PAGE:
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Solid modeling


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Am looking for a nice, concise, precise and basic description of what Solid Modeling actually means - something your Grandmother could read and understand.

Anyone help out...

laser guy

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I tell people solid modeling is making a real part in the computer. The part is 3 dimensional, has volume, and mass rather than a bunch of lines drawn 2 dimensionally in multiple views to represent a real part with volume and mass.



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(Doug`r is one of the most experienced in modelling from this forums)

I`m just curious:Is for who this description?

Is just a joke,no ofense



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Definition #935:

Solid modeling is simply a set of macros that automate the surface creation, trimming, joining functions, typically using boolean operations which are transparent to the user, and a rule: a volume definition must be maintained throughout serving as an integrity check. An arbitrary density can be associated with the volume definition for mass calculations.


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I just tried that on my mother, she now has one very strange blank look on her face. Unfortunately my ma doesnt quite grasp computers yet! ( she doesnt even know who Pac-Man is!!!). Laser guy pretty much simplified it as much as possible, it is also how i would normally describe solid modelling.


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These have a good shot:

The creation of computer models in which complete definitions of physical objects are created. The resulting 3D model is based on solids and parameters rather than geometry only.

3D CAD modeling technique that accurately represents all physical characteristics of a component, including volume, mass and weight.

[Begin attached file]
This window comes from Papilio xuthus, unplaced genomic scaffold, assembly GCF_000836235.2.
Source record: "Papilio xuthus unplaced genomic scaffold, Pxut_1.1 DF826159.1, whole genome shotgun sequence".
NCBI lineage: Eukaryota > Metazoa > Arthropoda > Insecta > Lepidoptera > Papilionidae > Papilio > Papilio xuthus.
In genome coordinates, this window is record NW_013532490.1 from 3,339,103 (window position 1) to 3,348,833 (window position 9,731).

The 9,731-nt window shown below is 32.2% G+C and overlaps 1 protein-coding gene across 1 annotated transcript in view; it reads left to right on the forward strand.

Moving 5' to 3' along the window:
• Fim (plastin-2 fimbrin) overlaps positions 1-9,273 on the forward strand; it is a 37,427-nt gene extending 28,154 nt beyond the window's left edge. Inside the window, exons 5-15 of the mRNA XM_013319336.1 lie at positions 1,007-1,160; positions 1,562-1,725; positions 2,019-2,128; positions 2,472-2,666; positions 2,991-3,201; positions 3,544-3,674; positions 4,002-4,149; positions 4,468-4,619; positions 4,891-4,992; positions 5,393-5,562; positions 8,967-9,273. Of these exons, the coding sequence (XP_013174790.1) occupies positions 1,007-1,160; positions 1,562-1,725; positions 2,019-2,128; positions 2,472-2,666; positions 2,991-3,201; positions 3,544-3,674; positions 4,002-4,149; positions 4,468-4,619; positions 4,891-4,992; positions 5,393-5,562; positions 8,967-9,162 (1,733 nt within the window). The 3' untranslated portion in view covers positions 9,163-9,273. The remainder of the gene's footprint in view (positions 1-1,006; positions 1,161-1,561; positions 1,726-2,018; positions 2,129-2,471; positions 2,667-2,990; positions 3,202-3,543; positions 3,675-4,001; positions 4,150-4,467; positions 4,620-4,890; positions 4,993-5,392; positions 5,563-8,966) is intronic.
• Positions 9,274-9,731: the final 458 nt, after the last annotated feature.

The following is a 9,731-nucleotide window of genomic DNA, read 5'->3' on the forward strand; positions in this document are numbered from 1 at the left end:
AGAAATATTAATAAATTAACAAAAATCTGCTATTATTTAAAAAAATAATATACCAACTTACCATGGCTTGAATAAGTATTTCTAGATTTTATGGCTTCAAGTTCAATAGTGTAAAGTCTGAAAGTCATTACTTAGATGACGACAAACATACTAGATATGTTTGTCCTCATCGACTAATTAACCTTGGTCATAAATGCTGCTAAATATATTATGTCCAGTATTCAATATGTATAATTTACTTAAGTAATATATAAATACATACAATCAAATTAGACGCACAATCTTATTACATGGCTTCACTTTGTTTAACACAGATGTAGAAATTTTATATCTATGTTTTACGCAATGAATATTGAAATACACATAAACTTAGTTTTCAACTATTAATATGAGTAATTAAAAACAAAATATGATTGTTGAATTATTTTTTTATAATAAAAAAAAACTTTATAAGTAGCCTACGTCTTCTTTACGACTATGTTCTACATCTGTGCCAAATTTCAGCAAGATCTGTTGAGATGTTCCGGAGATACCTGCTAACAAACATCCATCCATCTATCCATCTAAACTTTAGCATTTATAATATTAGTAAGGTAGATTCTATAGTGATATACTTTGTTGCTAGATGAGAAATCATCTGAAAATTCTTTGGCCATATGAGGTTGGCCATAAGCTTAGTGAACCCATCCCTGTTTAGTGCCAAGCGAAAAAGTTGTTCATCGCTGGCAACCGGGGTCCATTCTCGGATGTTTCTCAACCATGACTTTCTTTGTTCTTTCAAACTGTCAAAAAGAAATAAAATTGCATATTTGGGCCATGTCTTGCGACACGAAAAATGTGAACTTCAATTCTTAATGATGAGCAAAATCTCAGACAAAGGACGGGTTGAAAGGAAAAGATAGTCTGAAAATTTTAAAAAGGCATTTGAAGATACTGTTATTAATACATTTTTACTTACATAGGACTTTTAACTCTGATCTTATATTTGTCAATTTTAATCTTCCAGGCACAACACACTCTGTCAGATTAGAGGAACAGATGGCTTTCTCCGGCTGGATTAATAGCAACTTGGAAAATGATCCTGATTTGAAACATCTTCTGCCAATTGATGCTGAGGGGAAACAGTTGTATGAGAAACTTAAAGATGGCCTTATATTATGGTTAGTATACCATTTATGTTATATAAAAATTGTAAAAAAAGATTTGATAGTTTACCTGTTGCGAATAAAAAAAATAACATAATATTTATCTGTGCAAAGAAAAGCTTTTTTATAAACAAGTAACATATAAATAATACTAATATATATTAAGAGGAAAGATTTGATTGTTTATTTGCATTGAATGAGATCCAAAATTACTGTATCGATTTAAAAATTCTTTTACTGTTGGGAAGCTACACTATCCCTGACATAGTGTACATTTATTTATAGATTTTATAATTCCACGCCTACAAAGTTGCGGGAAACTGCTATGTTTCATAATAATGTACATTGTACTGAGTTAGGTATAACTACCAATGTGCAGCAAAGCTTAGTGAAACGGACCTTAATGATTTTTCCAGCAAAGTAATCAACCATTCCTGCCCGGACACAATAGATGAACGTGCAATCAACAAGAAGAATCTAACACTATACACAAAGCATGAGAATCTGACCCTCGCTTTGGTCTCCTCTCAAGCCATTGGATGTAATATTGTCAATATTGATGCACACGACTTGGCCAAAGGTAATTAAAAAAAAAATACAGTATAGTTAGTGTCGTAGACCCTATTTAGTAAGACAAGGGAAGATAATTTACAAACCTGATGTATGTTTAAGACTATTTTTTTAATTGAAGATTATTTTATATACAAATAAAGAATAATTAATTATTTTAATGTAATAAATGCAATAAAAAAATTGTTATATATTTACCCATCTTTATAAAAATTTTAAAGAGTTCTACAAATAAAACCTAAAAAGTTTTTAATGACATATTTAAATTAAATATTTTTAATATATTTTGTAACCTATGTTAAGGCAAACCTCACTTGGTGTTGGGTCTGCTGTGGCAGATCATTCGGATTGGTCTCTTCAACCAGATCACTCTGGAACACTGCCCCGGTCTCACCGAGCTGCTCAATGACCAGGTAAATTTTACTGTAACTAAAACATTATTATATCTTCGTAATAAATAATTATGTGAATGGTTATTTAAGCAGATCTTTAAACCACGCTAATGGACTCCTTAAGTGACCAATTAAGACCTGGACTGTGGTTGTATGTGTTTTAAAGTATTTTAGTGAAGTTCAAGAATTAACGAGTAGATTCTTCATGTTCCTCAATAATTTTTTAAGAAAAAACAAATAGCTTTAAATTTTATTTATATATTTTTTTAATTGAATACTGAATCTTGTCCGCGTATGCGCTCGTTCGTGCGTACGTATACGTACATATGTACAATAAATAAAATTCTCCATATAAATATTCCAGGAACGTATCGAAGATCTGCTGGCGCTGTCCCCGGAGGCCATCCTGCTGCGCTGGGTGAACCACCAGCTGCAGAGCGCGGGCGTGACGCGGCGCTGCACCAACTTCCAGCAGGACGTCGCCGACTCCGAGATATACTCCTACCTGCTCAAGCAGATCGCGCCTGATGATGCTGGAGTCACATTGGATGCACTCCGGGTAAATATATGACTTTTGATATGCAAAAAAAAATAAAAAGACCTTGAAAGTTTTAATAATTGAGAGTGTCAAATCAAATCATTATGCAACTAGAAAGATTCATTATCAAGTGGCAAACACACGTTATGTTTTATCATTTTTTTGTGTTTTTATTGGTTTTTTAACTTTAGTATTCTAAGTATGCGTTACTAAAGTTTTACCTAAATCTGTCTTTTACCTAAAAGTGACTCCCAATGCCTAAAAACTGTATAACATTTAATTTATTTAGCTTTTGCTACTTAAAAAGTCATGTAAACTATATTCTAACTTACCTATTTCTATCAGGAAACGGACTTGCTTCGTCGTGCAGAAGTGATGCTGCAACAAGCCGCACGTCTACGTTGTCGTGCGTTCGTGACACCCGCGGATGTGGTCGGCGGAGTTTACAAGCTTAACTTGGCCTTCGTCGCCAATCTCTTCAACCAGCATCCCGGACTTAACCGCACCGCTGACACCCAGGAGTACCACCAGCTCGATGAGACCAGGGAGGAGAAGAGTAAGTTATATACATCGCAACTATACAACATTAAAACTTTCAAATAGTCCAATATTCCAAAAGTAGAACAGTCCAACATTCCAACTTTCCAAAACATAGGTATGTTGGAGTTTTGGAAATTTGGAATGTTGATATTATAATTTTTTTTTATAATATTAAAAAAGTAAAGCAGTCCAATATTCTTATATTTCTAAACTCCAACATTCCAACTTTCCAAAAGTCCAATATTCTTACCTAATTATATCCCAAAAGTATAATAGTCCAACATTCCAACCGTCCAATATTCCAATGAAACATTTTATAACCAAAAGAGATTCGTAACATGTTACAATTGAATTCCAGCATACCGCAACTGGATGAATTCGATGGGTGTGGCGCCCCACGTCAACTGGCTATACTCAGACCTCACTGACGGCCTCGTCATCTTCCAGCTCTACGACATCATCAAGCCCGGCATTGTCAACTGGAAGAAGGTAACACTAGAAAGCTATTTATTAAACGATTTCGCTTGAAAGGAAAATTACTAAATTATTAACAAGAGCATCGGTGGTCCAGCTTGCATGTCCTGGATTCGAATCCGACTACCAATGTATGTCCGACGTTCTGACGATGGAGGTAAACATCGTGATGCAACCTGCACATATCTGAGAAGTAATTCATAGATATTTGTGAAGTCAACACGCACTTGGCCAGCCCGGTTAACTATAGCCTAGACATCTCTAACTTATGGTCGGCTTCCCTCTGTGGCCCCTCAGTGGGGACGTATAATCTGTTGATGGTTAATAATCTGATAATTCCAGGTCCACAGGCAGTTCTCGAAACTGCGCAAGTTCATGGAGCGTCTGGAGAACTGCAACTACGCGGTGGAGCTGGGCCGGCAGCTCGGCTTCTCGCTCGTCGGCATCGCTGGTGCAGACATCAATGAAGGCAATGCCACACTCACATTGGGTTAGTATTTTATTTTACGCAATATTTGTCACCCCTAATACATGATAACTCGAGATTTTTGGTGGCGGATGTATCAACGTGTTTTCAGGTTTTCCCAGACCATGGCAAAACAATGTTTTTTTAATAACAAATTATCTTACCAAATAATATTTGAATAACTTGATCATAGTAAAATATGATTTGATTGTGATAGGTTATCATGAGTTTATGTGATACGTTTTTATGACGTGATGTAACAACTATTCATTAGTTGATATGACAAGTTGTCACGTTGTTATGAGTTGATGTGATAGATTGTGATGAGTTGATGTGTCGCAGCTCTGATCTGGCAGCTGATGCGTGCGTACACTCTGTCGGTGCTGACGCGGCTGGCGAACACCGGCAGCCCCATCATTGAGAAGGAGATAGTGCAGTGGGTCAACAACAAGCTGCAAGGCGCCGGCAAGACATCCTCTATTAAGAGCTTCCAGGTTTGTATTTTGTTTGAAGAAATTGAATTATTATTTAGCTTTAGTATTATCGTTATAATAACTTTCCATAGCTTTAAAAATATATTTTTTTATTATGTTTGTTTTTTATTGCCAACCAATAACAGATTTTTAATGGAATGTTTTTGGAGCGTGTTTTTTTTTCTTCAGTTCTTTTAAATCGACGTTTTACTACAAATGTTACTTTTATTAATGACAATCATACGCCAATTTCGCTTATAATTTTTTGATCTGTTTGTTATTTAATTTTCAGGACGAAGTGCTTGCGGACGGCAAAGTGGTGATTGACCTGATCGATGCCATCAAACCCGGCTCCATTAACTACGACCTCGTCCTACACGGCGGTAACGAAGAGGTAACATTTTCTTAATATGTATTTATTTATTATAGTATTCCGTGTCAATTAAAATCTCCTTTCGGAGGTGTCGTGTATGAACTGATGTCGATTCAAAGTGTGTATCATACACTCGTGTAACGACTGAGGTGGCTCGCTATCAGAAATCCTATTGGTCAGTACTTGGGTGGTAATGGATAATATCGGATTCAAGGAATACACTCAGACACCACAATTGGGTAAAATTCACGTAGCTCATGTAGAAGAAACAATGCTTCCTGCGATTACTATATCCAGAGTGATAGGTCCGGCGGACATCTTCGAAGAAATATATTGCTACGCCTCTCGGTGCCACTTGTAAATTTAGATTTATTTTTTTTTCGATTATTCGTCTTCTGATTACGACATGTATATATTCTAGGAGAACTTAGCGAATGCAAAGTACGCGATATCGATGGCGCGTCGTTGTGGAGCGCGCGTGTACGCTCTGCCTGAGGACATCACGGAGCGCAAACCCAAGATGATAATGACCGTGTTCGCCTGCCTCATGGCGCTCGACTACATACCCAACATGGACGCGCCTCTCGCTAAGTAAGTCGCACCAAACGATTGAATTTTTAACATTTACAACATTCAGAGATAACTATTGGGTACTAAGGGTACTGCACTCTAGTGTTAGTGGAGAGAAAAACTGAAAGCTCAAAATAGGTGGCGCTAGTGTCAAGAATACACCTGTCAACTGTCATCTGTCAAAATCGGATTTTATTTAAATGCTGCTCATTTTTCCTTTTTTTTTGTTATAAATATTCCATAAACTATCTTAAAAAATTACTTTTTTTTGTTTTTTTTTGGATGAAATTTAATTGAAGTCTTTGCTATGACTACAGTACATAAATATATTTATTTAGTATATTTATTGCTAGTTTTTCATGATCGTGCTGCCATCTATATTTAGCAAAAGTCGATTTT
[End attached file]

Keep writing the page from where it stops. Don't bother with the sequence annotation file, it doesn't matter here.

Think actually the best one I've come across is the one listed in SolidWorks documentation. Seem to remember it begins The most complete form of computer modeling..

Jeff4136, your Grandmother2376 must be a special lady..


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That she is, but try as I might I can't convince her to give up Acad.

I think someone up the way might have been trying to say that Pro/E doesn't employ boolean operations. Sure about that?


As I understand it, Pro/E is a boundry representation modeler (B-rep) as opposed to a Boolean modeler. I don't think it makes a bit of difference but used to be a point of hot contention back when Pro/E was the new kid on the block. Pure boolean systems only use the intersection of simple primative shapes like spheres, cubes, torroids, etc. I don't think there is a pure boolean solid modeler left. None of this matters to the end user or to the definition of solid modeling.


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You gents are correct in a strict sense and certainly correct as to relevance. If I were to guess what's happening behind the curtains, though, when creating any of the solid base features it goes something like: the feature is created as a discrete solid, intersections found, surfaces split, appropriate surfaces discarded and finally the remaining quilt stitched into the existing solid body. Essentially a boolean operation.

Re accuracy... it is relatively simple to find accurate intersections between analytic or primitive surfaces but doing the same for higher order surfaces is not a job for the faint-hearted or casual developer. Even more so dealing with fuzzy tolerant edge intersections. I think that may be what was abandoned.

Could be wrong though..... <G>